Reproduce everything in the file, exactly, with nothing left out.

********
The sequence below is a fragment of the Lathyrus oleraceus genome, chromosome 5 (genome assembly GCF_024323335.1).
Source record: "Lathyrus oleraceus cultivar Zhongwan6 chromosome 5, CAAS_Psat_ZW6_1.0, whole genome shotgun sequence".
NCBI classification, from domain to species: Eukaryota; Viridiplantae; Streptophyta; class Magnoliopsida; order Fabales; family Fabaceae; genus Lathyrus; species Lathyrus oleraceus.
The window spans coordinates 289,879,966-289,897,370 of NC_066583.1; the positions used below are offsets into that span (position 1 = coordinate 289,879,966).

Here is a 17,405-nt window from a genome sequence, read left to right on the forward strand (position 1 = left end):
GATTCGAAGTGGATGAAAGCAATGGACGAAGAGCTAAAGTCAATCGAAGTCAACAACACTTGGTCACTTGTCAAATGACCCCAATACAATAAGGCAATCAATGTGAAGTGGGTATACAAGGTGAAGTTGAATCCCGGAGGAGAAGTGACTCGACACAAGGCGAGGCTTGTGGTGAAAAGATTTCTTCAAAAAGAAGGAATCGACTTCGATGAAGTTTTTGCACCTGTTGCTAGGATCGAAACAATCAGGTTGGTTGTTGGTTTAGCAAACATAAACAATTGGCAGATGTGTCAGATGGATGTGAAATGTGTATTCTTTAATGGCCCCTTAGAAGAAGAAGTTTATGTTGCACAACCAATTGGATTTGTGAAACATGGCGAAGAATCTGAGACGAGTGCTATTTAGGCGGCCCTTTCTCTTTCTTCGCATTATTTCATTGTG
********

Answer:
The sequence below is a fragment of the Lathyrus oleraceus genome, chromosome 5 (genome assembly GCF_024323335.1).
Source record: "Lathyrus oleraceus cultivar Zhongwan6 chromosome 5, CAAS_Psat_ZW6_1.0, whole genome shotgun sequence".
NCBI classification, from domain to species: Eukaryota; Viridiplantae; Streptophyta; class Magnoliopsida; order Fabales; family Fabaceae; genus Lathyrus; species Lathyrus oleraceus.
The window spans coordinates 289,879,966-289,897,370 of NC_066583.1; the positions used below are offsets into that span (position 1 = coordinate 289,879,966).

Here is a 17,405-nt window from a genome sequence, read left to right on the forward strand (position 1 = left end):
GATTCGAAGTGGATGAAAGCAATGGACGAAGAGCTAAAGTCAATCGAAGTCAACAACACTTGGTCACTTGTCAAATGACCCCAATACAATAAGGCAATCAATGTGAAGTGGGTATACAAGGTGAAGTTGAATCCCGGAGGAGAAGTGACTCGACACAAGGCGAGGCTTGTGGTGAAAAGATTTCTTCAAAAAGAAGGAATCGACTTCGATGAAGTTTTTGCACCTGTTGCTAGGATCGAAACAATCAGGTTGGTTGTTGGTTTAGCAAACATAAACAATTGGCAGATGTGTCAGATGGATGTGAAATGTGTATTCTTTAATGGCCCCTTAGAAGAAGAAGTTTATGTTGCACAACCAATTGGATTTGTGAAACATGGCGAAGAATCTGAGACGAGTGCTATTTAGGCGGCCCTTTCTCTTTCTTCGCATTATTTCATTGTG